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Last fall, delegations of federal and Quebec politicians jetted to Europe and Asia in a bid to cajole the World Anti-Doping Agency into maintaining its international headquarters in Montreal. It worked.

Less than 12 months later, in the wake of the organization’s incomprehensible decision to reinstate Russia’s doping-control agency and laboratory, we are left to wonder whether it was worth the trouble.

When a regulatory body is unwilling to meaningfully crack down on the kind of industrial-scale cheating carried out by Russia’s state-directed performance-enhancing program, it is appropriate to ask whether it still has a raison d'être.

WADA suspended Russia in November, 2015, and set two main conditions for reinstatement: acknowledge the findings of a damning investigation by Western University law professor Richard McLaren; and allow access to labs, samples and records.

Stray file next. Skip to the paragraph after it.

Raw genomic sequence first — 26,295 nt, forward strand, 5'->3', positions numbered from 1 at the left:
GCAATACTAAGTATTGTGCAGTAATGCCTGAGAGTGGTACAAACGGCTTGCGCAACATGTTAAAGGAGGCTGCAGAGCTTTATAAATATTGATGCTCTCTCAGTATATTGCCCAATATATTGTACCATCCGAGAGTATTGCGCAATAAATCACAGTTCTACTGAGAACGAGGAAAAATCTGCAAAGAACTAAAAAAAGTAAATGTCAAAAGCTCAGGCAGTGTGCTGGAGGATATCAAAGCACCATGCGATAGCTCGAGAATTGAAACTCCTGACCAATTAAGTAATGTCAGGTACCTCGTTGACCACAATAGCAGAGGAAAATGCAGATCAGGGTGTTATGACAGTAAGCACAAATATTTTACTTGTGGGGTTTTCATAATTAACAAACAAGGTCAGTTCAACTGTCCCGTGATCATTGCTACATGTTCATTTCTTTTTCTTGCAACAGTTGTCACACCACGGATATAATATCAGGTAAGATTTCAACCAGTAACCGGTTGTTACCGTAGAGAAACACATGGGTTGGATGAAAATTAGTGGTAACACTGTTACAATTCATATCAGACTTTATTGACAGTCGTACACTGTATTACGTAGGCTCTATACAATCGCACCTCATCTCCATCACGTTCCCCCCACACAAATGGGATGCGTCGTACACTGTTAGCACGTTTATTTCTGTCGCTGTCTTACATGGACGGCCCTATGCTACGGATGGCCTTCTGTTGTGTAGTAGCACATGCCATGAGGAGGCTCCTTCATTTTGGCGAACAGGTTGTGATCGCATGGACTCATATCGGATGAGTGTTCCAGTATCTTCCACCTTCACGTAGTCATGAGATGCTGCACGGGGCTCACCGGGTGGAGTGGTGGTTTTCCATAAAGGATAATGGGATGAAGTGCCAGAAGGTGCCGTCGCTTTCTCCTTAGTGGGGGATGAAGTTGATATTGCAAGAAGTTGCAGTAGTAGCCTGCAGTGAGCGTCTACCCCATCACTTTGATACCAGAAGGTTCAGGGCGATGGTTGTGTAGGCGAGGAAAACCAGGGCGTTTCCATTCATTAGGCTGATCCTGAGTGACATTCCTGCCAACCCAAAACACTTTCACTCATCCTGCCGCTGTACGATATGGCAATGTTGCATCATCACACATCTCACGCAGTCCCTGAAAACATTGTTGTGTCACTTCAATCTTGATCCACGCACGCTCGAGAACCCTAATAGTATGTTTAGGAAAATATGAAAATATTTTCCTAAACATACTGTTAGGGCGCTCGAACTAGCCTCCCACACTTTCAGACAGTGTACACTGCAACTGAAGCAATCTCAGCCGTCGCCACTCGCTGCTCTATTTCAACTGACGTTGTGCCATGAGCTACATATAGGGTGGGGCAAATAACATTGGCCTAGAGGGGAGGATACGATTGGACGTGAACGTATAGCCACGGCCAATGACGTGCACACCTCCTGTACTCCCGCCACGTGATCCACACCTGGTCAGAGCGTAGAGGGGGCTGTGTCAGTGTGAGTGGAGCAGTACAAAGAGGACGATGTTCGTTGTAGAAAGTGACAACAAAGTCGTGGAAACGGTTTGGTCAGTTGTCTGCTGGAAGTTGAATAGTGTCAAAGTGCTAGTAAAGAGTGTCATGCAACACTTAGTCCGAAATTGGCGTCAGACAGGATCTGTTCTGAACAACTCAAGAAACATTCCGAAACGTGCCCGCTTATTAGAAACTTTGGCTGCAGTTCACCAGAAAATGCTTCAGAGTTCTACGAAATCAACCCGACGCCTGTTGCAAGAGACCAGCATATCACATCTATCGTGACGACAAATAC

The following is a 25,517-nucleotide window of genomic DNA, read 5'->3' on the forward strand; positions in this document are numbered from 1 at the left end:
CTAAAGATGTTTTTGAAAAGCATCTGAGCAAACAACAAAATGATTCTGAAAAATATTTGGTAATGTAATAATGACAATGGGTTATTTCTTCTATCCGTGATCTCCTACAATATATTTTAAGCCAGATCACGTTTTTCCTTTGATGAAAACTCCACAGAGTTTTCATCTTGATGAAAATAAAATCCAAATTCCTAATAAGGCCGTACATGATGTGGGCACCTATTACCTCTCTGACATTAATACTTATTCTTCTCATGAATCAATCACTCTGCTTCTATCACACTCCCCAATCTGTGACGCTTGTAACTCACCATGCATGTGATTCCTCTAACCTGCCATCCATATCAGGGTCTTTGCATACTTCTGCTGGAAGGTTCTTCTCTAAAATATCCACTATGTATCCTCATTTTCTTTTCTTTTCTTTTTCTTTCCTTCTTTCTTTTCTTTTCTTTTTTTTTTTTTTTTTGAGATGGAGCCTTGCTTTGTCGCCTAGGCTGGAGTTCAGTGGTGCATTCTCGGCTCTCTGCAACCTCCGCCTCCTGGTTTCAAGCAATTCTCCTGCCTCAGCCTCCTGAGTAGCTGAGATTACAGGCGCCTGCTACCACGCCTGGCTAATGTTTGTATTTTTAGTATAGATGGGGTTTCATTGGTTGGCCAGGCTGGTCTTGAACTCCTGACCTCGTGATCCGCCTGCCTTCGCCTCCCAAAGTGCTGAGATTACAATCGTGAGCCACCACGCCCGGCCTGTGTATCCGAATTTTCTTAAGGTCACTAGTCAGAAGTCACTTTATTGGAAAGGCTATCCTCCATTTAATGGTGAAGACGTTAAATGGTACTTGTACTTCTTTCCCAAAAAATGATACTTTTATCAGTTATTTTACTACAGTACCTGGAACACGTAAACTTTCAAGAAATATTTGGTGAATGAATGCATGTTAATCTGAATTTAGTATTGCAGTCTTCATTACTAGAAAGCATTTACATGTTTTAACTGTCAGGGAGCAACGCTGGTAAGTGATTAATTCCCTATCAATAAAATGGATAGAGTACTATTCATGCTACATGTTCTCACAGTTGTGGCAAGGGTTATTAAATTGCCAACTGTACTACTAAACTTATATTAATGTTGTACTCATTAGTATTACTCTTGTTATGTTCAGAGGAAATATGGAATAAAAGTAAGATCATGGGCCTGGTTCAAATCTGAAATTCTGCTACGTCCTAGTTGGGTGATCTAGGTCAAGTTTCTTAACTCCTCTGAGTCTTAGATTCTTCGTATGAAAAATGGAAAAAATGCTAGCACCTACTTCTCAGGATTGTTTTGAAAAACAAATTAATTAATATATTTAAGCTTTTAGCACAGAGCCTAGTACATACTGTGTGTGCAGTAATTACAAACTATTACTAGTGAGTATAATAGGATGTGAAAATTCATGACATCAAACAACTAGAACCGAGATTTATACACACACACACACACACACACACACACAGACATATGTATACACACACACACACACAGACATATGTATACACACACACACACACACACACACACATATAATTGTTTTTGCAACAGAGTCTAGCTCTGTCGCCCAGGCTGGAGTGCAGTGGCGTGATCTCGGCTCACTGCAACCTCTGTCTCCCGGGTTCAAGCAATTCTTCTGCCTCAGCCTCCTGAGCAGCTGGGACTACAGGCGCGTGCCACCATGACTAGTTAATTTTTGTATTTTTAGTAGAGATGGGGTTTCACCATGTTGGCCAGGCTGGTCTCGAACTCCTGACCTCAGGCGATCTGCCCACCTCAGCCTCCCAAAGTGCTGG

Instead, the agency has accepted a vague admission of “failings” and a promise to let investigators in at some point within six months. WADA officials are playing this as a necessary compromise, but no one is buying it.

According to Mr. McLaren and whistle-blower Grigory Rodchenkov, the former head of Russia’s testing facility, the state-run doping program helped more than 1,000 athletes in 30 sports fudge their doping tests. A lawyer for Mr. Rodchenkov, who now lives in hiding, called WADA’s move “the greatest treachery against clean athletes in Olympic history.”

Howls of protest have arisen around the globe, including here. Retired Canadian Olympic champion Beckie Scott, who chairs the WADA athletes’ panel, called the decision “a devastating blow to clean sport" and quit the agency’s compliance-review committee.

It’s not clear the outcry will matter. The International Olympic Committee, whose membership includes WADA’s current president, has a history of overlooking the transgressions of influential member nations.

Still, calls are mounting for countries to pull their funding to force a reform of WADA. Canadian governments support the agency to the tune of $1.9-million annually. They should think twice before signing any more cheques.

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